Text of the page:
“The decision … is ill-advised, a violation of our sovereignty and territorial integrity and against our national interests,” the group said in a statement, days after Turkey promised to provide troops to protect Kabul airport when foreign forces leave next month.
Turkey, whose forces in Afghanistan have always consisted of noncombatant troops, has offered to guard Hamid Karzai International Airport as questions remain on how security will be assured along major transport routes and at the airport, which is the main gateway to the capital Kabul. The security of the airport is crucial for the operation of diplomatic missions out of Afghanistan as Western forces pull out.
At the end of a series of meetings with NATO leaders on the sidelines of the alliance summit, President Recep Tayyip Erdoğan stated that Turkey was seeking Pakistani and Hungarian involvement in the mission in Afghanistan following the departure of the U.S.-led NATO force.
However, the Taliban have opposed Ankara’s proposal, saying that Turkey should also withdraw its troops in line with the 2020 deal for the pullout.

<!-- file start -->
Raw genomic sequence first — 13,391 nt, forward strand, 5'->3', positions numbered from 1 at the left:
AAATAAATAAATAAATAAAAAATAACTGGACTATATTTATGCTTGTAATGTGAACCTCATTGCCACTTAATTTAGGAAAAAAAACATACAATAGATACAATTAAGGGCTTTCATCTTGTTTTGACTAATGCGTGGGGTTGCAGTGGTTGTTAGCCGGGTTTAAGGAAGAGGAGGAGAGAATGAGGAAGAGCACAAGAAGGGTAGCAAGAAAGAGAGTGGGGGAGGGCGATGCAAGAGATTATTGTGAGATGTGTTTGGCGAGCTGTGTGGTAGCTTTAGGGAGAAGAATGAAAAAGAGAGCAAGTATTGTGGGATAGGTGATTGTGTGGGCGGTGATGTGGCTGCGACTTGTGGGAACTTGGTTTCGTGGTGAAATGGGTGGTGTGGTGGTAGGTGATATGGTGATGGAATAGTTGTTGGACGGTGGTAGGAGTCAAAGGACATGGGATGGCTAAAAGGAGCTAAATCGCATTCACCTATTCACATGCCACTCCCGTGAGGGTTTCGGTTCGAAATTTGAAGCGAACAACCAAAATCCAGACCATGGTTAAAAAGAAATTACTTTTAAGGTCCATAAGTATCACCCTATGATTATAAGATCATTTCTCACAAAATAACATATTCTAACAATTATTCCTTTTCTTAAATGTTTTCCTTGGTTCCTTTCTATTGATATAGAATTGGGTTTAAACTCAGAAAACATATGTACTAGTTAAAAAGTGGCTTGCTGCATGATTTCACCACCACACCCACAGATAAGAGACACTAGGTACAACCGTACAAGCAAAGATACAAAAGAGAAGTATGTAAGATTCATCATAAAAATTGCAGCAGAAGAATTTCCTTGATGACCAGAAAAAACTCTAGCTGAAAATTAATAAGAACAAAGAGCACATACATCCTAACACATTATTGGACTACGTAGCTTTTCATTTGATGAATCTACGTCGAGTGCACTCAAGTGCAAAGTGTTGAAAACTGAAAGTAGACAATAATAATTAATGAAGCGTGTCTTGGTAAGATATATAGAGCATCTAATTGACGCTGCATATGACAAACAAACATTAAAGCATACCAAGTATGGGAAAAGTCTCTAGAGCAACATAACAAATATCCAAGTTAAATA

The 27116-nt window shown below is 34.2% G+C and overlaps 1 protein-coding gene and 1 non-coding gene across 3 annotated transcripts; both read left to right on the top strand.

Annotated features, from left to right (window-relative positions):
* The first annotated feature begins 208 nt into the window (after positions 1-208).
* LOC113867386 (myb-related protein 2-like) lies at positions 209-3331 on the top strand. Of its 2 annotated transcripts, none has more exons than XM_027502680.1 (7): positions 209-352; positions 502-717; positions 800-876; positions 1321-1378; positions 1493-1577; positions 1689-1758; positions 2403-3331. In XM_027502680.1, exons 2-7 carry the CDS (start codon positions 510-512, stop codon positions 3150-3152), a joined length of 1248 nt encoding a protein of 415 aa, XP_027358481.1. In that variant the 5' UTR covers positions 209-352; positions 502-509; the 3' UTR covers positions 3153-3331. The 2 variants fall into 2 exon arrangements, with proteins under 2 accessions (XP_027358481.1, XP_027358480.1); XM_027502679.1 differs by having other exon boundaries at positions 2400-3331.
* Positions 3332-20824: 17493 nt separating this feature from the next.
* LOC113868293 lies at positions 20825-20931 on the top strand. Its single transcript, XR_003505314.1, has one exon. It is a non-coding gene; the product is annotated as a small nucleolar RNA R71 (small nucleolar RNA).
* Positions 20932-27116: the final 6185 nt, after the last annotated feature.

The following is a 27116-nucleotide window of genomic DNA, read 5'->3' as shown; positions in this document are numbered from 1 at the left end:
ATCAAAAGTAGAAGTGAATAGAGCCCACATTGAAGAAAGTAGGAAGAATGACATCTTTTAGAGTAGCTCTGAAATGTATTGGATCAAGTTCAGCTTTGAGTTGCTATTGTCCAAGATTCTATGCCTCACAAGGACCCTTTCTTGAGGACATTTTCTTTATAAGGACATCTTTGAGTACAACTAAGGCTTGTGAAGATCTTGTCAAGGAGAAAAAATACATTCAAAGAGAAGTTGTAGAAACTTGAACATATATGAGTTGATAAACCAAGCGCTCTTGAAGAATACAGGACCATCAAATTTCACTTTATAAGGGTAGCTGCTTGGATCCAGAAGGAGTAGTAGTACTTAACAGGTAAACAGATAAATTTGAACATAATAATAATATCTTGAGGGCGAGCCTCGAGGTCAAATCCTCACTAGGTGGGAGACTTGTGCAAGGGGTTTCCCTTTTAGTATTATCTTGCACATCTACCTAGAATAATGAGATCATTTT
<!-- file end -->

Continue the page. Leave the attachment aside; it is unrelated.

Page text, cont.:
By Sept. 11 at the latest, around 2,300-3,500 remaining U.S. troops and roughly 7,000 allied NATO forces are scheduled to leave Afghanistan, ending nearly 20 years of military engagement. There are concerns that the Afghan government and its security forces may be ill-prepared for the withdrawal and that the country may descend into chaos.
The Taliban ruled Afghanistan until ousted by a U.S.-led coalition after the Sept. 11, 2001, terrorist attacks in America. In recent weeks Taliban fighters have overrun several districts in southern and northern Afghanistan, convincing government security forces to surrender and seizing their weapons and military vehicles.